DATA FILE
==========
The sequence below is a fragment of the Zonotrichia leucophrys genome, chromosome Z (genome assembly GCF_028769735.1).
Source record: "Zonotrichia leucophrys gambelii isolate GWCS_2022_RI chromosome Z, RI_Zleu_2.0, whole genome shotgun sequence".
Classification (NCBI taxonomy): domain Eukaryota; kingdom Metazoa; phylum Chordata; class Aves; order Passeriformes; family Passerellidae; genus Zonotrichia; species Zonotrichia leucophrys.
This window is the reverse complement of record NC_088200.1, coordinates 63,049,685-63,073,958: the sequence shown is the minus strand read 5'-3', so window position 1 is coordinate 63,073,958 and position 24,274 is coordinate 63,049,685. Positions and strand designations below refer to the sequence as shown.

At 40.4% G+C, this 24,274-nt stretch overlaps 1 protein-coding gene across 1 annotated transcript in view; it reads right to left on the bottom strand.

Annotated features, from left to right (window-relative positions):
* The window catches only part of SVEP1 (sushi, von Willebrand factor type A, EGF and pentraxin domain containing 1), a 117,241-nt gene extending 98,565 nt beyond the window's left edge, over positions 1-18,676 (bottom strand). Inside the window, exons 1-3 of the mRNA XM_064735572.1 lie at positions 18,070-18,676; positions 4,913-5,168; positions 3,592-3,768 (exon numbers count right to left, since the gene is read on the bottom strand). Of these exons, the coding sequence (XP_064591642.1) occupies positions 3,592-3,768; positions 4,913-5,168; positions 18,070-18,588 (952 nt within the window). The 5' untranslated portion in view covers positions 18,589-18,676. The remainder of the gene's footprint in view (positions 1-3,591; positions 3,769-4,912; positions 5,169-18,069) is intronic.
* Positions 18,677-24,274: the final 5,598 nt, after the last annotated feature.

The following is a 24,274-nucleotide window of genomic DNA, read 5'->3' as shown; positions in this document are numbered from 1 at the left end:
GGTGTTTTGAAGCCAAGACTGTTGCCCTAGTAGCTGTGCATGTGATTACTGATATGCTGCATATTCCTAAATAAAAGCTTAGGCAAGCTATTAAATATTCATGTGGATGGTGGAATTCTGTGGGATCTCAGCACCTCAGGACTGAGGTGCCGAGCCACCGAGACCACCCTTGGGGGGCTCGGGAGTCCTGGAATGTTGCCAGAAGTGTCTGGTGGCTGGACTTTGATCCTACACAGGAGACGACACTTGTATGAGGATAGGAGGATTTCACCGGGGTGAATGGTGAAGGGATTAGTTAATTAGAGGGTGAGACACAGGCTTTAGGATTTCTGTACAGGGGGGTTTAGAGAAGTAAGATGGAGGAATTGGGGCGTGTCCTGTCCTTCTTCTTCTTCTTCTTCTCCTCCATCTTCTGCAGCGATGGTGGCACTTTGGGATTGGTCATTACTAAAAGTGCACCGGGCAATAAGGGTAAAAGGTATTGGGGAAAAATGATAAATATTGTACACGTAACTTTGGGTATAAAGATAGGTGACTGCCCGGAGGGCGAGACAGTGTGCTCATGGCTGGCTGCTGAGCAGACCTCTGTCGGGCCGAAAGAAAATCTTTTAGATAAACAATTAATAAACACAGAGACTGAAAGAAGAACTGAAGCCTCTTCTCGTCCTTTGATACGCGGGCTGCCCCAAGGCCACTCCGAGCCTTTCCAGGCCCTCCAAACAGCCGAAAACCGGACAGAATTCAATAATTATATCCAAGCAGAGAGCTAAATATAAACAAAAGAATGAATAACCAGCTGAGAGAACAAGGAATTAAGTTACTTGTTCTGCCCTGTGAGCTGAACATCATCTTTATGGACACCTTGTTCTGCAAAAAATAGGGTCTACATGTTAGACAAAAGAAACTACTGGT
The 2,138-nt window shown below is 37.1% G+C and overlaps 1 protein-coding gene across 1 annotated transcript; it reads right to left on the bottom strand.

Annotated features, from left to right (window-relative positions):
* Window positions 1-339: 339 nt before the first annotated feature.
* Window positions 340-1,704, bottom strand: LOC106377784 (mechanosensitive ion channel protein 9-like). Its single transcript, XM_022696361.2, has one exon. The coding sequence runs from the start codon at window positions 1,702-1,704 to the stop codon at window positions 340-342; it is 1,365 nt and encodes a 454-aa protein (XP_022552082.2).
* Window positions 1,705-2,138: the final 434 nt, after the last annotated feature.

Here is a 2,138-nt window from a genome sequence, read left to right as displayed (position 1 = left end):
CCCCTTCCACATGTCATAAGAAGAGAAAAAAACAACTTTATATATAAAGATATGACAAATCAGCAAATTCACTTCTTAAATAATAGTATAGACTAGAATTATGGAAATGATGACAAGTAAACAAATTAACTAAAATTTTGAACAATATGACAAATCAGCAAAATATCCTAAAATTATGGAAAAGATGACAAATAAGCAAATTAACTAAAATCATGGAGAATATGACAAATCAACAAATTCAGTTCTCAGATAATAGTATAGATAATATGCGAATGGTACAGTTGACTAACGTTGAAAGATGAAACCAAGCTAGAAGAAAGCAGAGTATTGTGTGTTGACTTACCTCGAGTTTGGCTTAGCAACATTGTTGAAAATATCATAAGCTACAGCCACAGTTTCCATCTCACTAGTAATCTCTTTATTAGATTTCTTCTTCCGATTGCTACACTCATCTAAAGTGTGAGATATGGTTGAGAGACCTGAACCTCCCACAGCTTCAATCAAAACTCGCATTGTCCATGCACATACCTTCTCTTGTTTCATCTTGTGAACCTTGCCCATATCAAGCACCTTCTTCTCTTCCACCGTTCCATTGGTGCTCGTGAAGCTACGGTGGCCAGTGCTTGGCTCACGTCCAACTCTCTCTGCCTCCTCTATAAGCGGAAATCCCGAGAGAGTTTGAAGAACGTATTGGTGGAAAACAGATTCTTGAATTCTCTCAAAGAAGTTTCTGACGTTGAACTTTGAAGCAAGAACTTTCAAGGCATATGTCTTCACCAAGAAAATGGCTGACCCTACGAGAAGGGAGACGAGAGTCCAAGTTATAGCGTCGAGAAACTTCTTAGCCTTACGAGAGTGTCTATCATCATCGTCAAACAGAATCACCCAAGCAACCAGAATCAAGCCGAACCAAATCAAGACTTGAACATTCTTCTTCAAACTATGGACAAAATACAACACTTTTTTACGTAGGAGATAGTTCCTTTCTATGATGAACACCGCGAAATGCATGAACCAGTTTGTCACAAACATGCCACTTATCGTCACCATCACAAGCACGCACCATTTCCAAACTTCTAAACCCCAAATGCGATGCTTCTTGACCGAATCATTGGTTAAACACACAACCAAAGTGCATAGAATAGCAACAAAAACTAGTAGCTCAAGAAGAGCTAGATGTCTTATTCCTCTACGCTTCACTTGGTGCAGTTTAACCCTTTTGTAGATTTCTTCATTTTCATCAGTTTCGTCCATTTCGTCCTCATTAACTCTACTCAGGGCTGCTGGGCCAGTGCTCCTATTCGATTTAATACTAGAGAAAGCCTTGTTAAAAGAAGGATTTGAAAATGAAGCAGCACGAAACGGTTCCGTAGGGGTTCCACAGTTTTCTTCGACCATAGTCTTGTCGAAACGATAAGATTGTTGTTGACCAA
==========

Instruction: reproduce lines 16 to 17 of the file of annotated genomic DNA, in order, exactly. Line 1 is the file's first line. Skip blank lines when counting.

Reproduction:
Here is a 2,138-nt window from a genome sequence, read left to right as displayed (position 1 = left end):
CCCCTTCCACATGTCATAAGAAGAGAAAAAAACAACTTTATATATAAAGATATGACAAATCAGCAAATTCACTTCTTAAATAATAGTATAGACTAGAATTATGGAAATGATGACAAGTAAACAAATTAACTAAAATTTTGAACAATATGACAAATCAGCAAAATATCCTAAAATTATGGAAAAGATGACAAATAAGCAAATTAACTAAAATCATGGAGAATATGACAAATCAACAAATTCAGTTCTCAGATAATAGTATAGATAATATGCGAATGGTACAGTTGACTAACGTTGAAAGATGAAACCAAGCTAGAAGAAAGCAGAGTATTGTGTGTTGACTTACCTCGAGTTTGGCTTAGCAACATTGTTGAAAATATCATAAGCTACAGCCACAGTTTCCATCTCACTAGTAATCTCTTTATTAGATTTCTTCTTCCGATTGCTACACTCATCTAAAGTGTGAGATATGGTTGAGAGACCTGAACCTCCCACAGCTTCAATCAAAACTCGCATTGTCCATGCACATACCTTCTCTTGTTTCATCTTGTGAACCTTGCCCATATCAAGCACCTTCTTCTCTTCCACCGTTCCATTGGTGCTCGTGAAGCTACGGTGGCCAGTGCTTGGCTCACGTCCAACTCTCTCTGCCTCCTCTATAAGCGGAAATCCCGAGAGAGTTTGAAGAACGTATTGGTGGAAAACAGATTCTTGAATTCTCTCAAAGAAGTTTCTGACGTTGAACTTTGAAGCAAGAACTTTCAAGGCATATGTCTTCACCAAGAAAATGGCTGACCCTACGAGAAGGGAGACGAGAGTCCAAGTTATAGCGTCGAGAAACTTCTTAGCCTTACGAGAGTGTCTATCATCATCGTCAAACAGAATCACCCAAGCAACCAGAATCAAGCCGAACCAAATCAAGACTTGAACATTCTTCTTCAAACTATGGACAAAATACAACACTTTTTTACGTAGGAGATAGTTCCTTTCTATGATGAACACCGCGAAATGCATGAACCAGTTTGTCACAAACATGCCACTTATCGTCACCATCACAAGCACGCACCATTTCCAAACTTCTAAACCCCAAATGCGATGCTTCTTGACCGAATCATTGGTTAAACACACAACCAAAGTGCATAGAATAGCAACAAAAACTAGTAGCTCAAGAAGAGCTAGATGTCTTATTCCTCTACGCTTCACTTGGTGCAGTTTAACCCTTTTGTAGATTTCTTCATTTTCATCAGTTTCGTCCATTTCGTCCTCATTAACTCTACTCAGGGCTGCTGGGCCAGTGCTCCTATTCGATTTAATACTAGAGAAAGCCTTGTTAAAAGAAGGATTTGAAAATGAAGCAGCACGAAACGGTTCCGTAGGGGTTCCACAGTTTTCTTCGACCATAGTCTTGTCGAAACGATAAGATTGTTGTTGACCAA